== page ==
Tulip Computers NV has pushed forward its plans to conquer the Far Eastern markets, and plans to open a production line in China early next year for the Asian market. We’re working hard to start production in Asia and it’s likely to be in Shenzhen, China, executive director Rob Romein told Reuters in an interview, […]
Tulip Computers NV has pushed forward its plans to conquer the Far Eastern markets, and plans to open a production line in China early next year for the Asian market. We’re working hard to start production in Asia and it’s likely to be in Shenzhen, China, executive director Rob Romein told Reuters in an interview, adding Hong Kong was also an option. The new assembly plant will be set up with a local partner and should come on stream in the first quarter of next year. It will have output capacity of several tens of thousands of units a year, he said. Overall, the company looks to make 250,000 to 300,000 machines this year, after a rise of 44% in the first half of the year. It has already opened two sales offices in China this year.The Chinese line would as semble the computers using mother boards from the Netherlands. Back home in Den Bosch, the Dutch company is radically reshaping its image, and an advertising blitz will back up its launch of a new line of low noise, low power consumption business personal computers, and its integrated home computer with television. Tulip generates around 95% of its sales in the professional market, and just 5% in the market for small offices and homes, although the new machine is seen taking that to 15% next year. The company will start deliveries of the Universa television computer this week and expects to sell 7,000 units this year. The company has also just started portable personal computer production, using Philips Electronics NV’s Featron Ltd in Taiwan. Tulip will assemble the notebooks back home, Romein said. In 1996 we expect to generate eight to 10 percent of our sales from notebooks, he added. Tulip aims to increase unit output by 35% each year in order to survive and the big new plant in the nearby town of Rosmalen, to be ready by mid-1996, will integrate assembly activities and Tulip’s capacity for complete machines will more than double to 600,000.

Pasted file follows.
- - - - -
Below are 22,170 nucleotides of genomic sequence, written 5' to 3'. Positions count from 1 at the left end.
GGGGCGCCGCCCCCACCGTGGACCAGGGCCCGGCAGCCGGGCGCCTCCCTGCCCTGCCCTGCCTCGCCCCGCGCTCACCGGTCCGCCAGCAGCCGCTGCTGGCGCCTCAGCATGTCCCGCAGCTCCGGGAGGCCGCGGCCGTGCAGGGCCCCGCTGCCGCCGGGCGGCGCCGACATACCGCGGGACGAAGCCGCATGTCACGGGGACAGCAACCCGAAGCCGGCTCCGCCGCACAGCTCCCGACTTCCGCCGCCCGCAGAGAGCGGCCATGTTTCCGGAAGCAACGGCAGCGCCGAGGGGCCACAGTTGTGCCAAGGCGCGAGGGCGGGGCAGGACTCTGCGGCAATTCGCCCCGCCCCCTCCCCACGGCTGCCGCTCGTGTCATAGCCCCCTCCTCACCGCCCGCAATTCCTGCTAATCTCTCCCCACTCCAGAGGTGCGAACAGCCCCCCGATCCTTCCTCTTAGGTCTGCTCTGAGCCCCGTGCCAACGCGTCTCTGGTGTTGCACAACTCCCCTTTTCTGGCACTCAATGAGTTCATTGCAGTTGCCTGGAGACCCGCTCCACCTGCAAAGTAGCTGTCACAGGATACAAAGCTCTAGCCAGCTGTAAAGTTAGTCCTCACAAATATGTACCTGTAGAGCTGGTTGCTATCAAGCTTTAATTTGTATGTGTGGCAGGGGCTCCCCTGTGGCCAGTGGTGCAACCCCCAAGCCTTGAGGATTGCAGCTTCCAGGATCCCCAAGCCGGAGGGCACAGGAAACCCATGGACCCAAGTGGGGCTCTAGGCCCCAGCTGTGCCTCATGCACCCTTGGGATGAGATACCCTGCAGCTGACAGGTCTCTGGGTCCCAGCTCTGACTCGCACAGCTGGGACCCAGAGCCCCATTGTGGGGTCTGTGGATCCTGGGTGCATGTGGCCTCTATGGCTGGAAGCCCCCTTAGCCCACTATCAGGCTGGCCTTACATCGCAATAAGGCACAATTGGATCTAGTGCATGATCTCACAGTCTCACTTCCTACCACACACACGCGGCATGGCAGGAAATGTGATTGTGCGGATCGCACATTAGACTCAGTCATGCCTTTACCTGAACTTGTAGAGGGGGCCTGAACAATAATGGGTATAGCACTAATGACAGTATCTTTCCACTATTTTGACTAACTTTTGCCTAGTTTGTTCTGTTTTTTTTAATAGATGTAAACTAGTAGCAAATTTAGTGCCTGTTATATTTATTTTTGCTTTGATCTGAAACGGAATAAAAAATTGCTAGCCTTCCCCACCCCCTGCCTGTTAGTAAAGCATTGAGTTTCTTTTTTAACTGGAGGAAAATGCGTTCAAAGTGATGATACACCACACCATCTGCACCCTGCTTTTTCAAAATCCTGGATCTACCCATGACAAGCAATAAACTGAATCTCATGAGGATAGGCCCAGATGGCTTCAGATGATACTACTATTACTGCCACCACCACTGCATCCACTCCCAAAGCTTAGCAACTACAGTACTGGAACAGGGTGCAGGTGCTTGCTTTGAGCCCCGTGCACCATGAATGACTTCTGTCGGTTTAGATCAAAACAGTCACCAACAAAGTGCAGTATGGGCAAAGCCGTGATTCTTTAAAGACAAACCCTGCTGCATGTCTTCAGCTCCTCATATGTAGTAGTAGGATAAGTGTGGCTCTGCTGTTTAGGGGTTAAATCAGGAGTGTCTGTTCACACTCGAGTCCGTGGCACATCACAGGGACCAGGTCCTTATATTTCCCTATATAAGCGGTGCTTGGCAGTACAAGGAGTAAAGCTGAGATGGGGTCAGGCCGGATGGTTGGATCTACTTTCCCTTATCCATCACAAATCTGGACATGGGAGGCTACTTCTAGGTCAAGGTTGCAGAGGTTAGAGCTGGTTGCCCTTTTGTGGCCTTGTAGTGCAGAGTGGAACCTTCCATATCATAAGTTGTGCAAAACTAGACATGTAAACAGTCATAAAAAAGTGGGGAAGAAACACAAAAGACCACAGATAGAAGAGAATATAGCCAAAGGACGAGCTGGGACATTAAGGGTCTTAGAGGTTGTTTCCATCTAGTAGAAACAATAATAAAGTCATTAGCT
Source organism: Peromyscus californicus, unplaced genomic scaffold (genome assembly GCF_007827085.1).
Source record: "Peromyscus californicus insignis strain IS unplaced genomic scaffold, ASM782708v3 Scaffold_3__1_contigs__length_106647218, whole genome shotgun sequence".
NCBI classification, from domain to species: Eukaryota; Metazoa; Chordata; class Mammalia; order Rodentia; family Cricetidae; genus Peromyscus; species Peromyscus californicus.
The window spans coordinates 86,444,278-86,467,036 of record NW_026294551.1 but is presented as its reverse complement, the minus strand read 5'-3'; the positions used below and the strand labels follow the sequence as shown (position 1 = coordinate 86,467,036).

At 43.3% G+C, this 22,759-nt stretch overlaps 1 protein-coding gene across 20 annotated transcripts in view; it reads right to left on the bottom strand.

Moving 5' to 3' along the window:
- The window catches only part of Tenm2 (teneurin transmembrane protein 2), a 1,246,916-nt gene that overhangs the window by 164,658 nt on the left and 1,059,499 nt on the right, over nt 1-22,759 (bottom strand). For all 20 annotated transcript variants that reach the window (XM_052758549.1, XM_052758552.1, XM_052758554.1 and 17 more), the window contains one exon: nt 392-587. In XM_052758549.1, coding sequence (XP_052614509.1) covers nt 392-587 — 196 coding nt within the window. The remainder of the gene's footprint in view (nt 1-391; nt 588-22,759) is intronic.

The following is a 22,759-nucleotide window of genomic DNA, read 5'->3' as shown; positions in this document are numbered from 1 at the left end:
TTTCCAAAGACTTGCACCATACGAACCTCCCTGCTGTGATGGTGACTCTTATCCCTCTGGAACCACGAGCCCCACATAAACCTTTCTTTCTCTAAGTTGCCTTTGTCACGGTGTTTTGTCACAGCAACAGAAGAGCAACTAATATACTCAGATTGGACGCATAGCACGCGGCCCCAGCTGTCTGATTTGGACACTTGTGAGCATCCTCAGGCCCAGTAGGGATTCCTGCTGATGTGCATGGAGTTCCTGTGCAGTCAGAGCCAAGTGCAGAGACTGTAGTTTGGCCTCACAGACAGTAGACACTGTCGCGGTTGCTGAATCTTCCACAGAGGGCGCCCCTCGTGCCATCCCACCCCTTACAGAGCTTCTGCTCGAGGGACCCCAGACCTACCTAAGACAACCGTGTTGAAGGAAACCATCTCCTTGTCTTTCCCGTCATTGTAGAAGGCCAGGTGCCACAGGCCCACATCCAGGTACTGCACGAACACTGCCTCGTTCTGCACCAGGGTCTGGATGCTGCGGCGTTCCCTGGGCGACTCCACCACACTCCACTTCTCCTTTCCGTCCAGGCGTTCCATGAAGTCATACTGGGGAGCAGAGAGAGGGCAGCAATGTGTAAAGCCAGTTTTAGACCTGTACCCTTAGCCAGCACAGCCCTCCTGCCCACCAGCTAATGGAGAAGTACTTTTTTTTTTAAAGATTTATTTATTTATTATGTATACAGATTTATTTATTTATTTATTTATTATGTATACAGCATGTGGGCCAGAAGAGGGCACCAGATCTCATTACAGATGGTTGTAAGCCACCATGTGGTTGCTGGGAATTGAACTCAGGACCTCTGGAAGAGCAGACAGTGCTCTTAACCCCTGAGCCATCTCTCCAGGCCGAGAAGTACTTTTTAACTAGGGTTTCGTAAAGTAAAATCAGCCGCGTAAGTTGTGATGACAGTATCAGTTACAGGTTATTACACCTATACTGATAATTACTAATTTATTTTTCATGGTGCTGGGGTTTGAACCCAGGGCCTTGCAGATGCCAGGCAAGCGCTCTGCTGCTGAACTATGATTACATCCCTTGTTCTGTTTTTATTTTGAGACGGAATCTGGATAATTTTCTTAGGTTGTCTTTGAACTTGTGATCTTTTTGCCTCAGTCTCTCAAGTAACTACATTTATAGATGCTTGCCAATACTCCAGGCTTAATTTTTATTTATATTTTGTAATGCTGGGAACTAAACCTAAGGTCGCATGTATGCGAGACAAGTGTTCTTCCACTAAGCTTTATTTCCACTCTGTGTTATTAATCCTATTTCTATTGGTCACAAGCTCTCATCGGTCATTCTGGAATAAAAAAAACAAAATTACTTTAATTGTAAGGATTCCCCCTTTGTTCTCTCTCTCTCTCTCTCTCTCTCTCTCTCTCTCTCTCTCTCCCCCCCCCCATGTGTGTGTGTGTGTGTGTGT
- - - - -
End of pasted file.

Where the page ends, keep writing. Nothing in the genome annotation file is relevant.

Tulip has no trouble selling its units, Romein said, rather Production has been our biggest problem, he said, pointing at a series of difficulties with component deliveries linked to the launch of Microsoft Corp’s Windows95. Windows95 is such a huge program that we can no longer load operating systems in several languages on the hard disk and activate the relevant one when a PC is ordered, he said. It now has to wait for the orders before it loads. We could have sold more if we had been able to make more, he said, adding that memory chip shortages had been a problem. One area where Tulip plans to rely on others is servers, and most of the manufacturing process for these will be contracted out. The gross margin on the company’s servers is estimated at nearly 50% or about double that for desktop personal computers. Research and development for servers has been difficult and we have asked foreign partners to assist in some parts of that production, such as remote management software development and testin g, said Romein. With the new Pentium Pro processor coming up this quarter, Tulip is also considering buying complete P6 boards for its servers until it has developed its own P6 motherboard by the third quarter of 1996, he said – but everyone will have to do that because Intel Corp will initially sell the chips only on boards it assembled – eating into vendor margins.